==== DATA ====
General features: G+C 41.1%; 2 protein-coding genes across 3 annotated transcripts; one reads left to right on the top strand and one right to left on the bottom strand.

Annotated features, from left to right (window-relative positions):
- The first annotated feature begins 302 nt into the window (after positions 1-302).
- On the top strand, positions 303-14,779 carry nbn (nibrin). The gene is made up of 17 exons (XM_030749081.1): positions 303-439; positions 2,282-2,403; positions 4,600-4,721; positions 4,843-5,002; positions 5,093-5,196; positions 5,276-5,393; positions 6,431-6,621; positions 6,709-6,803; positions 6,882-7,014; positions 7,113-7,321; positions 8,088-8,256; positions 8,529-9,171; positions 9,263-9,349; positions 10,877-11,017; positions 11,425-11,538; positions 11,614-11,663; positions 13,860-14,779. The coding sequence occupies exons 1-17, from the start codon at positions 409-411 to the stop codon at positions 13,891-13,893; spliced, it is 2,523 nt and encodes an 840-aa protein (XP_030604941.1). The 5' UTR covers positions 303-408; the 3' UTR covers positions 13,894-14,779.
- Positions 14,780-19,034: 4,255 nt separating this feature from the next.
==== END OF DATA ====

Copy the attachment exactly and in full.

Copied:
General features: G+C 41.1%; 2 protein-coding genes across 3 annotated transcripts; one reads left to right on the top strand and one right to left on the bottom strand.

Annotated features, from left to right (window-relative positions):
- The first annotated feature begins 302 nt into the window (after positions 1-302).
- On the top strand, positions 303-14,779 carry nbn (nibrin). The gene is made up of 17 exons (XM_030749081.1): positions 303-439; positions 2,282-2,403; positions 4,600-4,721; positions 4,843-5,002; positions 5,093-5,196; positions 5,276-5,393; positions 6,431-6,621; positions 6,709-6,803; positions 6,882-7,014; positions 7,113-7,321; positions 8,088-8,256; positions 8,529-9,171; positions 9,263-9,349; positions 10,877-11,017; positions 11,425-11,538; positions 11,614-11,663; positions 13,860-14,779. The coding sequence occupies exons 1-17, from the start codon at positions 409-411 to the stop codon at positions 13,891-13,893; spliced, it is 2,523 nt and encodes an 840-aa protein (XP_030604941.1). The 5' UTR covers positions 303-408; the 3' UTR covers positions 13,894-14,779.
- Positions 14,780-19,034: 4,255 nt separating this feature from the next.